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April 9th, 2009
06:33 pm
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Anyone for rebuses?
So, killing time while I'm sick, I'm playing a very obscure free Mac OS X game called "Explore!" It's basically a click-until-you-die easter egg machine; every once in a while you'll find a completely random encounter that gives you either resources or "souvenirs". If you've got a Mac you can download a copy here.

Of course, with a name like "Explore" and that level of obscurity, there's nobody out on the Internet talking about how to optimize the game or beat its puzzles. And that means when I run across a brain-breaker, the only thing I can do is pause the game and turn to my friends list.

As my latest easter egg encounter, I seem to have randomly stumbled across the game's programmer during my desert walk. He sys he'll give me a souvenir if I can solve a Unicode rebus. I said yes, and this popped up on the screen:

! // a ! ω a ...
(It's accompanied by a caption that reads something like "Your nerd senses tingle".)

The good news is that I appear to get infinite guesses (as long as I don't leave the encounter, he just says "Nope, that's not what the Unicode rebus says" when I'm wrong). I've tried a few simple variants -- 'bang' and 'not' for the exclamation marks, for example -- but can't make anything out of it. Of course, since I downloaded the game from a site in Sweden, it's possible the rebus could be in something other than English ...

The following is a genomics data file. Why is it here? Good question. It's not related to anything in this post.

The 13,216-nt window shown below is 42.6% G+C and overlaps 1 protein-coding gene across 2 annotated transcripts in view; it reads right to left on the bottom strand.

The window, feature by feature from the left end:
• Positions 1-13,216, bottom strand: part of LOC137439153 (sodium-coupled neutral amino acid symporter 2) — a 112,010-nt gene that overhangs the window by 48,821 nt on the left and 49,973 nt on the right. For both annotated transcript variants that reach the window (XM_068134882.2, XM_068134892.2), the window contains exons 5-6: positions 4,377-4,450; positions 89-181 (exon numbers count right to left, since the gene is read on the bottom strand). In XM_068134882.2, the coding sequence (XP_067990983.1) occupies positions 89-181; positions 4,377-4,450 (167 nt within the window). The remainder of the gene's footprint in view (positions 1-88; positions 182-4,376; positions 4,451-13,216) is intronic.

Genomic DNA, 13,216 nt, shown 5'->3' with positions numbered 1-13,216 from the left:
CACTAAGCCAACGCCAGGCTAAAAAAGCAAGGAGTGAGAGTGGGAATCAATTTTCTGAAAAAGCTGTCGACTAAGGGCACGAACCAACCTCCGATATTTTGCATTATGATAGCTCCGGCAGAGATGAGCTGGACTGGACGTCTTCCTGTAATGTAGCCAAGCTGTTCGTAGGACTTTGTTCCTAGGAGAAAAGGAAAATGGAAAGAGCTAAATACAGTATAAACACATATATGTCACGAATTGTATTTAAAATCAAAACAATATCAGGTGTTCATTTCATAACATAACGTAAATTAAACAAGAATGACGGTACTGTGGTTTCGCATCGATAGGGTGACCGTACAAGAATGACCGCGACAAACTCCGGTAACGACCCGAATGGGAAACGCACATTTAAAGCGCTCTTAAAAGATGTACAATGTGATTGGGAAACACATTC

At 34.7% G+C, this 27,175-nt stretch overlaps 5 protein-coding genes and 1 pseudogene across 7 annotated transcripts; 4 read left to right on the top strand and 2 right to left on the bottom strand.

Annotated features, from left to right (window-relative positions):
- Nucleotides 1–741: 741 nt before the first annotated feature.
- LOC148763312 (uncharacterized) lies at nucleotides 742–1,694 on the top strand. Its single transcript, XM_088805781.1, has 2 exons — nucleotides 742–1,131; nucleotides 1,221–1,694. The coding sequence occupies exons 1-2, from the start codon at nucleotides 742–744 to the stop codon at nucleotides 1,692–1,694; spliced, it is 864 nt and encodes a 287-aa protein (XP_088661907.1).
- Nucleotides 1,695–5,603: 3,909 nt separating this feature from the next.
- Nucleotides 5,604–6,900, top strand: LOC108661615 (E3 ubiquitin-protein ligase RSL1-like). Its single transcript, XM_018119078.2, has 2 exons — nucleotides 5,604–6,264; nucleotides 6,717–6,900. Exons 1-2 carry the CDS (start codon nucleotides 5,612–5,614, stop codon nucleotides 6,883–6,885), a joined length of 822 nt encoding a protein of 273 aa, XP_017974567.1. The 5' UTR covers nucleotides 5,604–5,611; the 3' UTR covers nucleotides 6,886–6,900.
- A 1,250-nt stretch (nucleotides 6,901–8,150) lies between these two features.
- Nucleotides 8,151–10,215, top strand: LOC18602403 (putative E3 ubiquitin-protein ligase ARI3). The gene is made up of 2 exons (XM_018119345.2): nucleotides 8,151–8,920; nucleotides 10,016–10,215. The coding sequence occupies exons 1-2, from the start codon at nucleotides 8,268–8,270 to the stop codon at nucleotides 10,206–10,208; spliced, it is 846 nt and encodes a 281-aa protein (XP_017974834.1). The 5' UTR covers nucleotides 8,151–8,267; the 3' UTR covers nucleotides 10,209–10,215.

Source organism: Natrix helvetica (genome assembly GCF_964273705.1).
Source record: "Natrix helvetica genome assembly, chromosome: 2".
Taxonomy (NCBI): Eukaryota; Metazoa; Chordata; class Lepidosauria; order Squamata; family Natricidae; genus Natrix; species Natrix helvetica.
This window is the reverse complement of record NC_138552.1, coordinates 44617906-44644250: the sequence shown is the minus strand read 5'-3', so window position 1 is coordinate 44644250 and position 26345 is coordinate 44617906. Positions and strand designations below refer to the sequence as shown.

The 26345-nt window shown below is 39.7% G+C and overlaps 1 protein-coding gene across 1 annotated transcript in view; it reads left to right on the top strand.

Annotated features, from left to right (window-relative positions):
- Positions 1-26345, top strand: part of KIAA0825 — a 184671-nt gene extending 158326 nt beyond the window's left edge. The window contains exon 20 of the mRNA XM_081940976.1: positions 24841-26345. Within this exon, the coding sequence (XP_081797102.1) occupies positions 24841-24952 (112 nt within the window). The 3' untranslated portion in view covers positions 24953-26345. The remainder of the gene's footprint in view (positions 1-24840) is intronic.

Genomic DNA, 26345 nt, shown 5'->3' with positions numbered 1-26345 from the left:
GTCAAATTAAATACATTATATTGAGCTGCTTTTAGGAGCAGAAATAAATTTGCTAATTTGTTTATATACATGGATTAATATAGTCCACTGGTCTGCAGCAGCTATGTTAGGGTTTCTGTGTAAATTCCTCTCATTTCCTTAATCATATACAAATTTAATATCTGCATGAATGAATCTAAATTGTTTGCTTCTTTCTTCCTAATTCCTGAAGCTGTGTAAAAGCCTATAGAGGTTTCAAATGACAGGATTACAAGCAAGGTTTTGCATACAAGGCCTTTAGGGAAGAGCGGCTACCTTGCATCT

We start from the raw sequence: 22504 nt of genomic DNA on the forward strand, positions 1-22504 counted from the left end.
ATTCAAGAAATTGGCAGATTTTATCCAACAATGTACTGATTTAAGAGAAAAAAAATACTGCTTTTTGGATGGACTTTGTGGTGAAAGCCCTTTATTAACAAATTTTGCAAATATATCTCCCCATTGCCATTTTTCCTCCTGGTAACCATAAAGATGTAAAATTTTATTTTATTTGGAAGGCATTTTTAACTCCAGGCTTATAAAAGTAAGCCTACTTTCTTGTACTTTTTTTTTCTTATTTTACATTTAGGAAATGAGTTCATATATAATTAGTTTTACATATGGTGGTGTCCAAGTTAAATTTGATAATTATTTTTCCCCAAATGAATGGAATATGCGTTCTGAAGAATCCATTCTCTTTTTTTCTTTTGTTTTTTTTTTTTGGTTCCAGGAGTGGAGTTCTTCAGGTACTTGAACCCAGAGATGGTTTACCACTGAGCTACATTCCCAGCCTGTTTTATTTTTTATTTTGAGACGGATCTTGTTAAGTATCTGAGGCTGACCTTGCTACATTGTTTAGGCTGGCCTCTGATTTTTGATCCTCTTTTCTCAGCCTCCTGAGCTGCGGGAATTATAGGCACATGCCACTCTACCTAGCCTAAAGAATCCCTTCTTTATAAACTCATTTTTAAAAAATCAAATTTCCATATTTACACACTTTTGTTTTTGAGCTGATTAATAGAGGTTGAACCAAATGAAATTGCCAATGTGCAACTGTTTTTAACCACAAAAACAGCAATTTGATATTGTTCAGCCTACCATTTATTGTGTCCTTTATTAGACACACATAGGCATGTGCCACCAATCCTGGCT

Anyone want to give it a crack? I'll leave the game where it is and keep trying anything that's posted here. Baxil points and major self-esteem to the first solver.

EDITED TO ADD: The "//" glyph is not a double solidus, it's actually "parallel to" (Unicode #2225) -- it just inexplicably displays at an angle on the Mac. See comments.


ALSO EDITED TO ADD: Bonus riddle! Once upon a time while in a whimsical mood, I posted this comment about the hypothetical playlist of an AD&D "Jukebox of Many Things":

> I considered that, but 3E really nerfed the Jukebox of Many Things. Have you seen its playlist these days? For example, they took out the high-morale skeletons and replaced them with an electrum piece.*
> * Gamer humor + pop-culture reference = ow.

The two things mentioned are oblique references to bands. I remember what the first of them ("high-morale skeletons") was supposed to mean but I no longer remember what the hell I meant with "electrum piece." Care to refresh my memory?

ETA x3: I really should give out some sort of actual prize or reward for these.

Current Location: ~/Brainstorm
Current Mood: curiousperplexed
Current Music: Sting, "Desert Rose"
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(39 comments | Leave a comment)

[User Picture]
Date:April 10th, 2009 01:53 am (UTC)
A few notes on the Unicode.

! (exclamation mark) is also canonically "bang", but in programming languages it often means "not".